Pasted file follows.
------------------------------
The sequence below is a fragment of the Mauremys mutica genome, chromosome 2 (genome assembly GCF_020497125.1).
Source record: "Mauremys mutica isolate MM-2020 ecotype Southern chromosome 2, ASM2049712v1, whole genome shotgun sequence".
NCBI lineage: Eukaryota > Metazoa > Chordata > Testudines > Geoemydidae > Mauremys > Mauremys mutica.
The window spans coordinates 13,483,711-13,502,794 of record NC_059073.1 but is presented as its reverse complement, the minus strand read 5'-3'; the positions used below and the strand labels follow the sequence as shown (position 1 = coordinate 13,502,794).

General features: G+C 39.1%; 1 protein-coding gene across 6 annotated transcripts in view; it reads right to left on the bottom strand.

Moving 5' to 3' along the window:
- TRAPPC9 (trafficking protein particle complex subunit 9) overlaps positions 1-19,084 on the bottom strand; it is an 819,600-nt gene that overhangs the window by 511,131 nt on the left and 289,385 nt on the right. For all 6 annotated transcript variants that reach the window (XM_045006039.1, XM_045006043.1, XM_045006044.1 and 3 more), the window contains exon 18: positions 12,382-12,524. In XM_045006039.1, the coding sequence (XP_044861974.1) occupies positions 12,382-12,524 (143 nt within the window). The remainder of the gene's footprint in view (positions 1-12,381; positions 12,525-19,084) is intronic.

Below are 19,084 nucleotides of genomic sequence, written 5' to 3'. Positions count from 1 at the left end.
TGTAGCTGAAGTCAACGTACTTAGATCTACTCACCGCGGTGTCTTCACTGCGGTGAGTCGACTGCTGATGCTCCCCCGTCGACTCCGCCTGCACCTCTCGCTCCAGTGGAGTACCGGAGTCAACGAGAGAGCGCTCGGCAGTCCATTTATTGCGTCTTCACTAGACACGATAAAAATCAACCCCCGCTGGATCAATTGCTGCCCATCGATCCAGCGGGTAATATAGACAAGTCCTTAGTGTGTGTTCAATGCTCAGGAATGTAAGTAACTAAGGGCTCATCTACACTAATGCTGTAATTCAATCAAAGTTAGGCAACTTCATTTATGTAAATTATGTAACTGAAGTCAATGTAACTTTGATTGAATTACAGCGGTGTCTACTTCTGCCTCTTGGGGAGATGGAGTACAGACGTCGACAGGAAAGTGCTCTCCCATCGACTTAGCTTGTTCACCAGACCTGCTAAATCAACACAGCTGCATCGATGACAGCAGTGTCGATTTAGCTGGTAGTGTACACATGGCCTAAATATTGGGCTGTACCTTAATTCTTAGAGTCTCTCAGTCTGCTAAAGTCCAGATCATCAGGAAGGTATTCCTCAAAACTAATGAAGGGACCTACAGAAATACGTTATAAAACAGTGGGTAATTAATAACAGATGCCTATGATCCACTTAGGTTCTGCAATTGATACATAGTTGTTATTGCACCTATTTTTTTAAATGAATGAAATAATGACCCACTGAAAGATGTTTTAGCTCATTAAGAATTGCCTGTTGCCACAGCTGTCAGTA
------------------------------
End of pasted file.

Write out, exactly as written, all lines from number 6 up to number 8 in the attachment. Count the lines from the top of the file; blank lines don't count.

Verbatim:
Moving 5' to 3' along the window:
- TRAPPC9 (trafficking protein particle complex subunit 9) overlaps positions 1-19,084 on the bottom strand; it is an 819,600-nt gene that overhangs the window by 511,131 nt on the left and 289,385 nt on the right. For all 6 annotated transcript variants that reach the window (XM_045006039.1, XM_045006043.1, XM_045006044.1 and 3 more), the window contains exon 18: positions 12,382-12,524. In XM_045006039.1, the coding sequence (XP_044861974.1) occupies positions 12,382-12,524 (143 nt within the window). The remainder of the gene's footprint in view (positions 1-12,381; positions 12,525-19,084) is intronic.

Below are 19,084 nucleotides of genomic sequence, written 5' to 3'. Positions count from 1 at the left end.